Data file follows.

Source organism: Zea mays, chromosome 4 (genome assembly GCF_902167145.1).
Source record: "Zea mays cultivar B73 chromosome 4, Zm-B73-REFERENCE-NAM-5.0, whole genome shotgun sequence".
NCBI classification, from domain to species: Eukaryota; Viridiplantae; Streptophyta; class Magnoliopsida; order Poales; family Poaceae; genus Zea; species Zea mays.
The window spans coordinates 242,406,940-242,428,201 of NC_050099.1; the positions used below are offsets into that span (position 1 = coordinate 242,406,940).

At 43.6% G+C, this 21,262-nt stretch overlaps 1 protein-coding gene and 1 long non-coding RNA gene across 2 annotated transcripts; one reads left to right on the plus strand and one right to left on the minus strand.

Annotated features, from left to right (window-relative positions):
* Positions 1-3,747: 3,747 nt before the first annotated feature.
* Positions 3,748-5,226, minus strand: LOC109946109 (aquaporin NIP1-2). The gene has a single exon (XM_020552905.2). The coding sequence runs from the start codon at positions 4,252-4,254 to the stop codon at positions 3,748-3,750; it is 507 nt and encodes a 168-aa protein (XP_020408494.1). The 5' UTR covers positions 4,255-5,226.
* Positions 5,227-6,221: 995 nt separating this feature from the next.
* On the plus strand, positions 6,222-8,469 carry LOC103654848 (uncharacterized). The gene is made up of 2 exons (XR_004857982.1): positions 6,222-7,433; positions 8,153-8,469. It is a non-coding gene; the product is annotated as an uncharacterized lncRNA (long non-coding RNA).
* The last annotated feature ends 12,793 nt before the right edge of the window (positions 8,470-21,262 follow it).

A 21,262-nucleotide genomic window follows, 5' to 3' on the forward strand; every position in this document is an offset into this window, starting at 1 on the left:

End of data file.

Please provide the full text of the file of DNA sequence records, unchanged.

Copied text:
Source organism: Zea mays, chromosome 4 (genome assembly GCF_902167145.1).
Source record: "Zea mays cultivar B73 chromosome 4, Zm-B73-REFERENCE-NAM-5.0, whole genome shotgun sequence".
NCBI classification, from domain to species: Eukaryota; Viridiplantae; Streptophyta; class Magnoliopsida; order Poales; family Poaceae; genus Zea; species Zea mays.
The window spans coordinates 242,406,940-242,428,201 of NC_050099.1; the positions used below are offsets into that span (position 1 = coordinate 242,406,940).

At 43.6% G+C, this 21,262-nt stretch overlaps 1 protein-coding gene and 1 long non-coding RNA gene across 2 annotated transcripts; one reads left to right on the plus strand and one right to left on the minus strand.

Annotated features, from left to right (window-relative positions):
* Positions 1-3,747: 3,747 nt before the first annotated feature.
* Positions 3,748-5,226, minus strand: LOC109946109 (aquaporin NIP1-2). The gene has a single exon (XM_020552905.2). The coding sequence runs from the start codon at positions 4,252-4,254 to the stop codon at positions 3,748-3,750; it is 507 nt and encodes a 168-aa protein (XP_020408494.1). The 5' UTR covers positions 4,255-5,226.
* Positions 5,227-6,221: 995 nt separating this feature from the next.
* On the plus strand, positions 6,222-8,469 carry LOC103654848 (uncharacterized). The gene is made up of 2 exons (XR_004857982.1): positions 6,222-7,433; positions 8,153-8,469. It is a non-coding gene; the product is annotated as an uncharacterized lncRNA (long non-coding RNA).
* The last annotated feature ends 12,793 nt before the right edge of the window (positions 8,470-21,262 follow it).

A 21,262-nucleotide genomic window follows, 5' to 3' on the forward strand; every position in this document is an offset into this window, starting at 1 on the left: